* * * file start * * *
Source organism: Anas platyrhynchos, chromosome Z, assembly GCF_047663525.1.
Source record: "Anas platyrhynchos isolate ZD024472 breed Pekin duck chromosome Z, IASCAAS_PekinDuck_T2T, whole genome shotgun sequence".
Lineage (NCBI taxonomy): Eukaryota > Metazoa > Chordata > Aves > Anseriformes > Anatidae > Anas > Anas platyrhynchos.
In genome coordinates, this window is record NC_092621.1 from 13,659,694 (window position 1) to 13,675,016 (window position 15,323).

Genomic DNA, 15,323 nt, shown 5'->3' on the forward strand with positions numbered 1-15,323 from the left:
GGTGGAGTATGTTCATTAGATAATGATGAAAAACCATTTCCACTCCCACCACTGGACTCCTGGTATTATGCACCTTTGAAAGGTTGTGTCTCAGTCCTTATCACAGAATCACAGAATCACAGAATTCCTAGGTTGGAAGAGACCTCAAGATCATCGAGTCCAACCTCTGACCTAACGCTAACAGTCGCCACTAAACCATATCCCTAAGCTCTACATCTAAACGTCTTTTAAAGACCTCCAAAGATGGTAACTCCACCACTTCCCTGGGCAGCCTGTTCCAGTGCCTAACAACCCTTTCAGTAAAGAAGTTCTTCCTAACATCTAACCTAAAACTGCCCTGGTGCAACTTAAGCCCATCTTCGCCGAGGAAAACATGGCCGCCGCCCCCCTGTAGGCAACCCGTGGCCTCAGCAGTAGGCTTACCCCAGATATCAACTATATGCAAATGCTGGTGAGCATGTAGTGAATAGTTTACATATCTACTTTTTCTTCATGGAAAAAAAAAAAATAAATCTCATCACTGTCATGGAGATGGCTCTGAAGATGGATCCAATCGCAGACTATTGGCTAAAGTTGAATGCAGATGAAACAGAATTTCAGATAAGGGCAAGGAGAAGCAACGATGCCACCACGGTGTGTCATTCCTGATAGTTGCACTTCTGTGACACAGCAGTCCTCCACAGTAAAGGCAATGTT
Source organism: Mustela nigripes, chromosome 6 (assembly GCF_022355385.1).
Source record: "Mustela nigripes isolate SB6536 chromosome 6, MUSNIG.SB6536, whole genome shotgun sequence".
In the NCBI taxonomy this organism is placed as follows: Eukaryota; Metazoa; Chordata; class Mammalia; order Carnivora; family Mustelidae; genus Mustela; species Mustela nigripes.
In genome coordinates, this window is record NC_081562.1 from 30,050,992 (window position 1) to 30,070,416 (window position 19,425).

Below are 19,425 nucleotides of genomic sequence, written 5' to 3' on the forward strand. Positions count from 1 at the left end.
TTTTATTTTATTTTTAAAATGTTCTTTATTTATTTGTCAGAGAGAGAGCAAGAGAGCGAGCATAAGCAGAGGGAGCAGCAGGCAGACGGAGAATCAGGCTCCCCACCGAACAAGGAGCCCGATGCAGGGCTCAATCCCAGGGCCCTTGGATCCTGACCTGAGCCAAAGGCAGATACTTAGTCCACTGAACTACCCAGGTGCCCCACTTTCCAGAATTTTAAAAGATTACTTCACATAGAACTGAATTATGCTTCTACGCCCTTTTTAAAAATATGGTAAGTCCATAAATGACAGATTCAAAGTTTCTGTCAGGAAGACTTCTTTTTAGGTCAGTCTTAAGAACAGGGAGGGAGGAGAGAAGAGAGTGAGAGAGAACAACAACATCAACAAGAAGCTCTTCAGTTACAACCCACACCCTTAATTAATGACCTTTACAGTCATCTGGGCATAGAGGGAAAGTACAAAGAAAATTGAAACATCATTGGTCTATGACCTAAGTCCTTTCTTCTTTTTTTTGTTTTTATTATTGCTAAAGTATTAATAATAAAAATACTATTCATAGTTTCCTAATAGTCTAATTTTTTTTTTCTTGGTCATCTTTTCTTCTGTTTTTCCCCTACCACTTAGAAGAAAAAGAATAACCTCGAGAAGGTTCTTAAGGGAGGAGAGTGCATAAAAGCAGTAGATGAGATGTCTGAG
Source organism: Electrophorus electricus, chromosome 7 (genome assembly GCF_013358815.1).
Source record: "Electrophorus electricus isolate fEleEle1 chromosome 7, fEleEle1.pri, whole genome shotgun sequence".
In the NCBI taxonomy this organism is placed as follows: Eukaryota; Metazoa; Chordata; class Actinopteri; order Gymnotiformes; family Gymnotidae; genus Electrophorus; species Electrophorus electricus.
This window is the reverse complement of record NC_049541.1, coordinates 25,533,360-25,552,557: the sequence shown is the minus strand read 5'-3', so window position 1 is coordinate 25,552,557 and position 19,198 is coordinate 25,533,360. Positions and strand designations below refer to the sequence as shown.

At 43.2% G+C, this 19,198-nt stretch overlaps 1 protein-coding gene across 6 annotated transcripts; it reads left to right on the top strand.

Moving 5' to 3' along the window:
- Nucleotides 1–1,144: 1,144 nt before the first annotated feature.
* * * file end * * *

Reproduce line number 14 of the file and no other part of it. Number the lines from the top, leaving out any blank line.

Source record: "Electrophorus electricus isolate fEleEle1 chromosome 7, fEleEle1.pri, whole genome shotgun sequence".